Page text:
High fever, excruciating headache, diarrhea, vomiting and finally hemorrhaging: symptoms describing the Ebola virus, which has killed thousands of people in West Africa since March.

Americans all over read the headlines, rolled their eyes and proceeded with the rest of their day, appreciative that the virus affected “them” and not “us.” I mean, why should we care if people in Africa are faced with a lethal disease, as long as it doesn’t come to the United States, right? But, as soon as the highly contagious disease manifests in the U.S., we might as well have WWIII.

Critics argue that: “A nurse infected in Spain has recovered, as have four American aid workers infected in West Africa. Even there, not everyone dies.” Jindal points out that this outbreak is not about “everyone dying,” but the precautions to take, where he wants developed policies within five days “due to the urgency of this foreseeable threat and importance of having procedures in place to minimize the threatened harm,” and to ensure that it does not spread, increasing the chances that many may in fact die.

Thomas Eric Duncan, the first victim of Ebola reported in the U.S. since the outbreak began, recently died after being quarantined for quite some time. Duncan left Liberia, where 3,400 people have died from the virus, and traveled to Texas to see his family again after a long separation. Now, the tables have turned and the once called “them” now includes “us.”

Medical experts argue that grounding flights and screening passengers fail to prevent the spread of the disease; however, the media rightfully outrages on the Federal Aviation Administration for failing to block Duncan’s entrance into the U.S. from an area severely affected by the outbreak.

Jennifer Nuzzo, a senior associate at the University of Pittsburgh Medical School’s Center for Health Security, wrote: “I, for one, am quite encouraged by the fact the 21 days have elapsed and Thomas Duncan’s family have not become ill. It’s further evidence of what public health specialists have been saying: that this virus is not easily transmitted.”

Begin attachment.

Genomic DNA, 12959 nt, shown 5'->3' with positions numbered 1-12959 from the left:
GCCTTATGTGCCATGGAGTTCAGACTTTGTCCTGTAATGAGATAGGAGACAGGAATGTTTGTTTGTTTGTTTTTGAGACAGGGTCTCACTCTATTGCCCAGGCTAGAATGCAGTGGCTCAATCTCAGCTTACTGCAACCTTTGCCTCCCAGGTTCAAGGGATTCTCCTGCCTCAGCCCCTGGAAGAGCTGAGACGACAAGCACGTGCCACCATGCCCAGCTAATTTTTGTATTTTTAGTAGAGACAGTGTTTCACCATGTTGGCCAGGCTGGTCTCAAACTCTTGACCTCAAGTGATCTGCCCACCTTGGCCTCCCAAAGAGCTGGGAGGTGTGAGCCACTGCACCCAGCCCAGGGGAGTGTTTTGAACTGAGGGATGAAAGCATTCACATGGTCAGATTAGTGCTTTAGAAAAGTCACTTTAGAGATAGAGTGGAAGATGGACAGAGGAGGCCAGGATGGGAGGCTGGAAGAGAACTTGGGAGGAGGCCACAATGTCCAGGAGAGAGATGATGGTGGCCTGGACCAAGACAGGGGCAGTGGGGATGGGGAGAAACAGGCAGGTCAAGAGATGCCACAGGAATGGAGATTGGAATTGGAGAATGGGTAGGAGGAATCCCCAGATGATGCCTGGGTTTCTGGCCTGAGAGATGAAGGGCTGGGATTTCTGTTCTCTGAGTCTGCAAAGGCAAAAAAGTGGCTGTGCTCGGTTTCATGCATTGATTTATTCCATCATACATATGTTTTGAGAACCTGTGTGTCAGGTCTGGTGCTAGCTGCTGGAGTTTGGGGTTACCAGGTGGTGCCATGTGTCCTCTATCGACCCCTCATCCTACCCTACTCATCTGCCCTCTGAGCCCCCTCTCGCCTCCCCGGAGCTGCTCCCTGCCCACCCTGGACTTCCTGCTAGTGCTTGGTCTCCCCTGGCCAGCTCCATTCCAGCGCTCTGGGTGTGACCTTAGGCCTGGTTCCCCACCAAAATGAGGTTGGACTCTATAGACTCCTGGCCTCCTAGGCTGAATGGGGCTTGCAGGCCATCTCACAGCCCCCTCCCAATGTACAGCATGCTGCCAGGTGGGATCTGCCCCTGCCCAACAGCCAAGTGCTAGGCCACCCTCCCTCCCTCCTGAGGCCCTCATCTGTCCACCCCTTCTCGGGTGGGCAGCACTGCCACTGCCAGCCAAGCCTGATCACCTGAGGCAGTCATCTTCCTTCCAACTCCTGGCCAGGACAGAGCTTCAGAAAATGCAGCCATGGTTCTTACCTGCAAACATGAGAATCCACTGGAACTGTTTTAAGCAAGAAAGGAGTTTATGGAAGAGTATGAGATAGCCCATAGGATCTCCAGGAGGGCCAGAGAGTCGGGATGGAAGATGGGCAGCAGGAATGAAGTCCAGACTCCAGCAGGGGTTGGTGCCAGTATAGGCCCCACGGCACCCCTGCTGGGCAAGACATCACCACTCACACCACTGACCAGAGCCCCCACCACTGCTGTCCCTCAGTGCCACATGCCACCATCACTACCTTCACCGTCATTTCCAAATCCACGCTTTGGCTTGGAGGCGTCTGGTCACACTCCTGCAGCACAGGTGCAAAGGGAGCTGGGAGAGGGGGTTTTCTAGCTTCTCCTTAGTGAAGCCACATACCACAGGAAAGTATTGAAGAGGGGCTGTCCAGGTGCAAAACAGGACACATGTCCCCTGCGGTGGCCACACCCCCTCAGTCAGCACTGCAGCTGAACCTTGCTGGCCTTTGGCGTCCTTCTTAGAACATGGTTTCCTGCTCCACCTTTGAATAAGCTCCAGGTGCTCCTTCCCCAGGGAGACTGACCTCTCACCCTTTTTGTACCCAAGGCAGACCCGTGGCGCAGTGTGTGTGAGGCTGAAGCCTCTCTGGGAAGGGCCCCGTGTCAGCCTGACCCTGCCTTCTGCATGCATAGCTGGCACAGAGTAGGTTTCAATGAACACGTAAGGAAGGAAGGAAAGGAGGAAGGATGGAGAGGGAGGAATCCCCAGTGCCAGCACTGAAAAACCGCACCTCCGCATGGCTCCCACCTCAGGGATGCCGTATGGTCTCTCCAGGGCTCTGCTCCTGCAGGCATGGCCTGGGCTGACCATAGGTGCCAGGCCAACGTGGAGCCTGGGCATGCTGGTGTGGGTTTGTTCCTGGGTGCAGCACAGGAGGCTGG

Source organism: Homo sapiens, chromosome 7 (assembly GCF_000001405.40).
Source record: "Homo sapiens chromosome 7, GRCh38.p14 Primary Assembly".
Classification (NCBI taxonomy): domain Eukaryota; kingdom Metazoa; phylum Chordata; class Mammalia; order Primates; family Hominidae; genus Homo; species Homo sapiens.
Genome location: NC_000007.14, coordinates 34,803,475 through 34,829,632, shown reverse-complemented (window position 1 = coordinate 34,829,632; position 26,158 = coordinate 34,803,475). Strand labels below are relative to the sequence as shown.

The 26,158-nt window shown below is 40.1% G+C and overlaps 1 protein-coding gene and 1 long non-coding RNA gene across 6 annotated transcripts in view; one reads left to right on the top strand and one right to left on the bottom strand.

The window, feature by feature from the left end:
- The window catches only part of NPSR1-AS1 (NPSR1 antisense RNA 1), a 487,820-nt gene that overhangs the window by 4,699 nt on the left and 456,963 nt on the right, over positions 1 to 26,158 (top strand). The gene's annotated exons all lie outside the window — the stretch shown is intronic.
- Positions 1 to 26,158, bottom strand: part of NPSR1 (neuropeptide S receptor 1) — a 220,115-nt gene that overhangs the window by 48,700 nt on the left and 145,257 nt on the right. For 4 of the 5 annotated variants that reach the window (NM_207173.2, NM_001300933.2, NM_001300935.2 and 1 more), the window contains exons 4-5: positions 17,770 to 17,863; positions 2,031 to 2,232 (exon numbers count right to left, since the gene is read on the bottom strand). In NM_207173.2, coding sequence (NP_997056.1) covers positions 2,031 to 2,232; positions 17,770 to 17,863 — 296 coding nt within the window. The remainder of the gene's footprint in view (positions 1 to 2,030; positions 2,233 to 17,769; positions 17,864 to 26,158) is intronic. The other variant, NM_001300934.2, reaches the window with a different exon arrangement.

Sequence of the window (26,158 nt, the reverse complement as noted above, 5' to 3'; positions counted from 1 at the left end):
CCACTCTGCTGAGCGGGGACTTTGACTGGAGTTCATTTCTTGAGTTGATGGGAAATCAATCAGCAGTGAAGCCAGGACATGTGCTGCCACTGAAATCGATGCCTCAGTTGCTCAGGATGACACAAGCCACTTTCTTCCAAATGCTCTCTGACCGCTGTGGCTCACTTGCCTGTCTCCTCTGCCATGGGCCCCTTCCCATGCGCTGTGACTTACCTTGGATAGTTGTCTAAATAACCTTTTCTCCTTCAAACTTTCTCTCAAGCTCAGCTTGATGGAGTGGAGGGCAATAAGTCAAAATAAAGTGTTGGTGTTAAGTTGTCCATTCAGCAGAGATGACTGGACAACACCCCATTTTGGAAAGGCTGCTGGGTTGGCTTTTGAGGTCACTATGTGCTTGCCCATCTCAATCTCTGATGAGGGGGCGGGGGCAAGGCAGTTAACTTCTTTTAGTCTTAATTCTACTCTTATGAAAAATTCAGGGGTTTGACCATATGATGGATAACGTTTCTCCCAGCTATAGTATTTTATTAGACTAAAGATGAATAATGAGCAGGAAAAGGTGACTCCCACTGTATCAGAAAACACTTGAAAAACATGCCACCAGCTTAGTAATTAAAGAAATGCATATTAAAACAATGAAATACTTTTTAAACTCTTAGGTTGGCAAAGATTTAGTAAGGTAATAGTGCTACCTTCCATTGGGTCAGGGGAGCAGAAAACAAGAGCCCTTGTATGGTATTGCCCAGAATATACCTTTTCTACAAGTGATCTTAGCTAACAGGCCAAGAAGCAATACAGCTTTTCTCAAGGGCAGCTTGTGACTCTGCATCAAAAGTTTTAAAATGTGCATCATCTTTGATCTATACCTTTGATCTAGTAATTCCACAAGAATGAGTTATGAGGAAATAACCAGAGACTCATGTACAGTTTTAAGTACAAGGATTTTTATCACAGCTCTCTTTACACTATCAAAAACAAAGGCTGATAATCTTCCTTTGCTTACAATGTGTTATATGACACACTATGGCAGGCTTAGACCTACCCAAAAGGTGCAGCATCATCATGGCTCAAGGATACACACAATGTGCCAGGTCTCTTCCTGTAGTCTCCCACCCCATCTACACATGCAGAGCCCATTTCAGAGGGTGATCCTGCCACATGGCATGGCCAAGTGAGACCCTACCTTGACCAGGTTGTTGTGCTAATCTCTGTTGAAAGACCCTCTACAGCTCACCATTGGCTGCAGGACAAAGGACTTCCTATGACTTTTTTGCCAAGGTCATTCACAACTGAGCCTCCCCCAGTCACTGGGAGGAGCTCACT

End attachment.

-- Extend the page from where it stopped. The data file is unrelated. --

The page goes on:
I understand the fear that by getting involved with the outbreak, the risk of citizen infection significantly increases, enabling the virus to spread rapidly; however, I stand for the statement made by former Health and Human Services Secretary Mike Leavitt: “States and local governments, not just in Dallas, not just in Nebraska, not just in Bethesda, have got to be prepared for this. As it spreads across Africa, the likelihood of it returning to the United States is high and we need to be ready for that.”

Americans are now recognizing the danger of a pandemic this lethal. Because of the global health crisis of highly contagious diseases, governments should mobilize resources to contain outbreak immediately. Reacting after contamination crosses borders simply won’t work. As the outbreak began in March, the U.S. and other world governments responded slowly, as the virus spread rapidly. Our best chance of putting a stop to this has long passed, and let’s face it: that did nothing for us but increase the funds for treating the disease. Before we know it, this could turn into the next genocide — “Ebola style.”

Caitlin Claiborne